Duvet, however, is a lot more emphatic: “There are the old school guys out there that hate the phrase [EDM], but at the same time you need to move with the times. Not many people play records anymore, but it does not stop the wheels from turning. Adapt or die is my approach,” says Duvet.

Before you dismiss EDM as child’s play that lacks any substance or meaning, consider this. In 2012 Forbes saw fit to bring out its first ever Electronic Cash Kings List. The list is topped by Calvin Harris who raked in $46-million in 2013, Dutch DJ Tiesto, who is the headline act at Ultra, came in second with $32-million and commands up to $250 000 per show. David Guetta, third with $30-million, Swedish House Mafia $25-million, Deadmau5 $21-million and Avicii $20-million. Whereas once upon a time DJs were the quiet, geeky individuals positioned in a dark corner, pressing play at the appropriate time, they are now front and centre, earning more than a local sports star or politician, and probably more than a lot of CEOs – mine bosses excluded.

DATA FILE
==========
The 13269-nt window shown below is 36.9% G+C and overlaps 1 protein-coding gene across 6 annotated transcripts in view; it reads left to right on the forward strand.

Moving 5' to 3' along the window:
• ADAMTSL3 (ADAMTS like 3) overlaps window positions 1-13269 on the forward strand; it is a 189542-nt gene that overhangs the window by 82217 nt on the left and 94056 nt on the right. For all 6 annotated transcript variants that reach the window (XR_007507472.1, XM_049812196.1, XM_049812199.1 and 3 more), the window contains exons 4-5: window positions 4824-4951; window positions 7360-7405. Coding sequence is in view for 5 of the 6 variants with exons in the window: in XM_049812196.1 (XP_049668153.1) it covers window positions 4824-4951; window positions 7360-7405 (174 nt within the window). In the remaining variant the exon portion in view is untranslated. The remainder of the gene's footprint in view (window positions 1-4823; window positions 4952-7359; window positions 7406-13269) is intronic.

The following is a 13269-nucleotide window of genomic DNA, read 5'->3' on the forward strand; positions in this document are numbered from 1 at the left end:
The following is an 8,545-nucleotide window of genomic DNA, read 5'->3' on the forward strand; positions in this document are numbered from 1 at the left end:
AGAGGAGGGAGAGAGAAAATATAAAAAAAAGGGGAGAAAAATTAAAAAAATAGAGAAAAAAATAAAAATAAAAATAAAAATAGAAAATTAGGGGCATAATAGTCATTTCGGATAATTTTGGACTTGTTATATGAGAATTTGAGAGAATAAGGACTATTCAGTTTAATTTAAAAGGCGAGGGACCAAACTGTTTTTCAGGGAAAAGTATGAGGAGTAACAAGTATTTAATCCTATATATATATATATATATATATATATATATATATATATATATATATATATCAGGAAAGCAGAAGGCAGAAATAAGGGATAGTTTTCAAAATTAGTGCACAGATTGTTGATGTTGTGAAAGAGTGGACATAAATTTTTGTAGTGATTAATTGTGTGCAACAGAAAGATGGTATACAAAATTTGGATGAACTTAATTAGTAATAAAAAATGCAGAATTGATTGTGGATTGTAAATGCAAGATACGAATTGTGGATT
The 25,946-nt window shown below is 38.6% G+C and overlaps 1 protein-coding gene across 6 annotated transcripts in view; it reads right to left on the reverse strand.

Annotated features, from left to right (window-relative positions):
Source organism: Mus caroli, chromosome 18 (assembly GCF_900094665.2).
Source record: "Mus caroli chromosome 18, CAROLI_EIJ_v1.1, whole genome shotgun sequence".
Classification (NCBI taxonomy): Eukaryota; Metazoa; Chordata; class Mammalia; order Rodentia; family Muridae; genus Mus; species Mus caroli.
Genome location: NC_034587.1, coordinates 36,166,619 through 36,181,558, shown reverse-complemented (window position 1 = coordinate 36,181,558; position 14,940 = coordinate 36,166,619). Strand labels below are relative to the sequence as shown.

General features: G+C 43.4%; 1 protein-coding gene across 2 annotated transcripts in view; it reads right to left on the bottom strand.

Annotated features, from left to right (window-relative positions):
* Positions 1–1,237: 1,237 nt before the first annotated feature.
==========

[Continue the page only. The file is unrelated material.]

Dutch DJ/producer Tiesto is one of the headliners at Ultra Music Festival.

The economics of EDM is frightening. The top 20 global dance festivals attracted more than 3,4-million people. Digital sales of all recorded music in the world grew by 9.8% in 2012, mostly attributed to EDM. The monetary value of EDM is said to be around $15-20-billion, which would exceed all sales of recorded worldwide. Besides, any individual who can attract tens of thousands of delirious fans on any given weekend – without so much as a boo – is worth sitting up and taking notice. Today’s DJs have pulling power, which is music to the ears of sponsors and agents.

Locally, the allure of House music has seen artists like Black Coffee, DJ Kent, Euphonik and DJ Fresh build empires for themselves, and set EDM in South Africa on an upward trajectory, ultimately convincing festivals like Ultra to come here.

“The DJ is the epicenter of this explosion without a doubt. The DJ is the playwright that pieces all of the music together. It is his job to challenge the dance floor, introduce new music, make people dance and have a good time. It is the DJ that will set the vibe of the party and essentially make or break your night. A critical link in everything the culture has to offer.”